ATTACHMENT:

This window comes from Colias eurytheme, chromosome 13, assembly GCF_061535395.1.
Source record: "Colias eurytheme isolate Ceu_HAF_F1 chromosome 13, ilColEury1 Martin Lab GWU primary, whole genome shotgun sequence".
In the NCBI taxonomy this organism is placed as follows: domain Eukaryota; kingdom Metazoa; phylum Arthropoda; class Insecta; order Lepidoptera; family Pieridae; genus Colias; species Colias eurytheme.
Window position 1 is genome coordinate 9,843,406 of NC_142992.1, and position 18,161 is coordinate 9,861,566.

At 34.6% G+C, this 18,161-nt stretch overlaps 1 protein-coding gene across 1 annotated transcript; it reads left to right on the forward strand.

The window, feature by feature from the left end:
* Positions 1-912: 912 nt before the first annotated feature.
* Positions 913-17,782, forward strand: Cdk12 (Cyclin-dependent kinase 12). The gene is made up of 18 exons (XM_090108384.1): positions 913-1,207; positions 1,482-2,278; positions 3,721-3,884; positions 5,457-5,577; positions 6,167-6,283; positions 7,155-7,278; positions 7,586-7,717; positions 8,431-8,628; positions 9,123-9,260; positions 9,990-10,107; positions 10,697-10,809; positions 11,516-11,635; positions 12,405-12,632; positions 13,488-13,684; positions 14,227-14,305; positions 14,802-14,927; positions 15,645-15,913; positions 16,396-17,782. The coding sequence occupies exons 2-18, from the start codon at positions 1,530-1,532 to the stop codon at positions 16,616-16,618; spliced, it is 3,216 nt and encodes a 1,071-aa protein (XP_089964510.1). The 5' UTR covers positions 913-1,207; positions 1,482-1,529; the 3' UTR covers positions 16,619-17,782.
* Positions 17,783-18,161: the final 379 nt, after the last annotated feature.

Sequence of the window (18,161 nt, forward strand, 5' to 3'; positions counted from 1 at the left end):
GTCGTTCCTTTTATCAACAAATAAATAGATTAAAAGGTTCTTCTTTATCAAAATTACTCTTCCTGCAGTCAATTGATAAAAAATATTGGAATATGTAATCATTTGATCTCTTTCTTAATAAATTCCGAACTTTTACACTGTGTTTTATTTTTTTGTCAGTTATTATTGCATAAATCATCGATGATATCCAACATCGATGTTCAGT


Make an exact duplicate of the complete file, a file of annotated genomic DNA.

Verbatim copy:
This window comes from Colias eurytheme, chromosome 13, assembly GCF_061535395.1.
Source record: "Colias eurytheme isolate Ceu_HAF_F1 chromosome 13, ilColEury1 Martin Lab GWU primary, whole genome shotgun sequence".
In the NCBI taxonomy this organism is placed as follows: domain Eukaryota; kingdom Metazoa; phylum Arthropoda; class Insecta; order Lepidoptera; family Pieridae; genus Colias; species Colias eurytheme.
Window position 1 is genome coordinate 9,843,406 of NC_142992.1, and position 18,161 is coordinate 9,861,566.

At 34.6% G+C, this 18,161-nt stretch overlaps 1 protein-coding gene across 1 annotated transcript; it reads left to right on the forward strand.

The window, feature by feature from the left end:
* Positions 1-912: 912 nt before the first annotated feature.
* Positions 913-17,782, forward strand: Cdk12 (Cyclin-dependent kinase 12). The gene is made up of 18 exons (XM_090108384.1): positions 913-1,207; positions 1,482-2,278; positions 3,721-3,884; positions 5,457-5,577; positions 6,167-6,283; positions 7,155-7,278; positions 7,586-7,717; positions 8,431-8,628; positions 9,123-9,260; positions 9,990-10,107; positions 10,697-10,809; positions 11,516-11,635; positions 12,405-12,632; positions 13,488-13,684; positions 14,227-14,305; positions 14,802-14,927; positions 15,645-15,913; positions 16,396-17,782. The coding sequence occupies exons 2-18, from the start codon at positions 1,530-1,532 to the stop codon at positions 16,616-16,618; spliced, it is 3,216 nt and encodes a 1,071-aa protein (XP_089964510.1). The 5' UTR covers positions 913-1,207; positions 1,482-1,529; the 3' UTR covers positions 16,619-17,782.
* Positions 17,783-18,161: the final 379 nt, after the last annotated feature.

Sequence of the window (18,161 nt, forward strand, 5' to 3'; positions counted from 1 at the left end):
GTCGTTCCTTTTATCAACAAATAAATAGATTAAAAGGTTCTTCTTTATCAAAATTACTCTTCCTGCAGTCAATTGATAAAAAATATTGGAATATGTAATCATTTGATCTCTTTCTTAATAAATTCCGAACTTTTACACTGTGTTTTATTTTTTTGTCAGTTATTATTGCATAAATCATCGATGATATCCAACATCGATGTTCAGT